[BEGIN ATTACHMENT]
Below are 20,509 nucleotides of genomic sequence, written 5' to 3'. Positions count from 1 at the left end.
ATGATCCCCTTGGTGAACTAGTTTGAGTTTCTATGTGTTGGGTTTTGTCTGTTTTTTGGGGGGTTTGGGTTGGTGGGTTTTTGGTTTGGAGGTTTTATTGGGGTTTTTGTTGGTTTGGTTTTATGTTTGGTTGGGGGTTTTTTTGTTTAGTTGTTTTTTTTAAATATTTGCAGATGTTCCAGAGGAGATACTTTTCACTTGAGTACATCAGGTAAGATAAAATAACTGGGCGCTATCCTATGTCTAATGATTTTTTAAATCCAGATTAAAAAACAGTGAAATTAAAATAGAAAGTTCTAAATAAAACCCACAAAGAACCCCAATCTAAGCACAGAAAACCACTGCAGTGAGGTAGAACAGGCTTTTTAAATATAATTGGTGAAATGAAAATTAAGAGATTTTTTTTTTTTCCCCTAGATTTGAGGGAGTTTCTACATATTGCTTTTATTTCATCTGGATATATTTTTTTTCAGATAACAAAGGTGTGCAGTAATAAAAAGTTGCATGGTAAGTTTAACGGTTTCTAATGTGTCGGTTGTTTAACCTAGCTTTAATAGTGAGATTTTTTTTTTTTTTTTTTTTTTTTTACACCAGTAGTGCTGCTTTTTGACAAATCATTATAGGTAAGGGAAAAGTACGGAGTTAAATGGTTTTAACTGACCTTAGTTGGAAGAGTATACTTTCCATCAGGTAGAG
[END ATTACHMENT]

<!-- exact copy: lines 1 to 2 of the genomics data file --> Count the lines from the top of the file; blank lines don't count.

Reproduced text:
Below are 20,509 nucleotides of genomic sequence, written 5' to 3'. Positions count from 1 at the left end.
ATGATCCCCTTGGTGAACTAGTTTGAGTTTCTATGTGTTGGGTTTTGTCTGTTTTTTGGGGGGTTTGGGTTGGTGGGTTTTTGGTTTGGAGGTTTTATTGGGGTTTTTGTTGGTTTGGTTTTATGTTTGGTTGGGGGTTTTTTTGTTTAGTTGTTTTTTTTAAATATTTGCAGATGTTCCAGAGGAGATACTTTTCACTTGAGTACATCAGGTAAGATAAAATAACTGGGCGCTATCCTATGTCTAATGATTTTTTAAATCCAGATTAAAAAACAGTGAAATTAAAATAGAAAGTTCTAAATAAAACCCACAAAGAACCCCAATCTAAGCACAGAAAACCACTGCAGTGAGGTAGAACAGGCTTTTTAAATATAATTGGTGAAATGAAAATTAAGAGATTTTTTTTTTTTCCCCTAGATTTGAGGGAGTTTCTACATATTGCTTTTATTTCATCTGGATATATTTTTTTTCAGATAACAAAGGTGTGCAGTAATAAAAAGTTGCATGGTAAGTTTAACGGTTTCTAATGTGTCGGTTGTTTAACCTAGCTTTAATAGTGAGATTTTTTTTTTTTTTTTTTTTTTTTTACACCAGTAGTGCTGCTTTTTGACAAATCATTATAGGTAAGGGAAAAGTACGGAGTTAAATGGTTTTAACTGACCTTAGTTGGAAGAGTATACTTTCCATCAGGTAGAG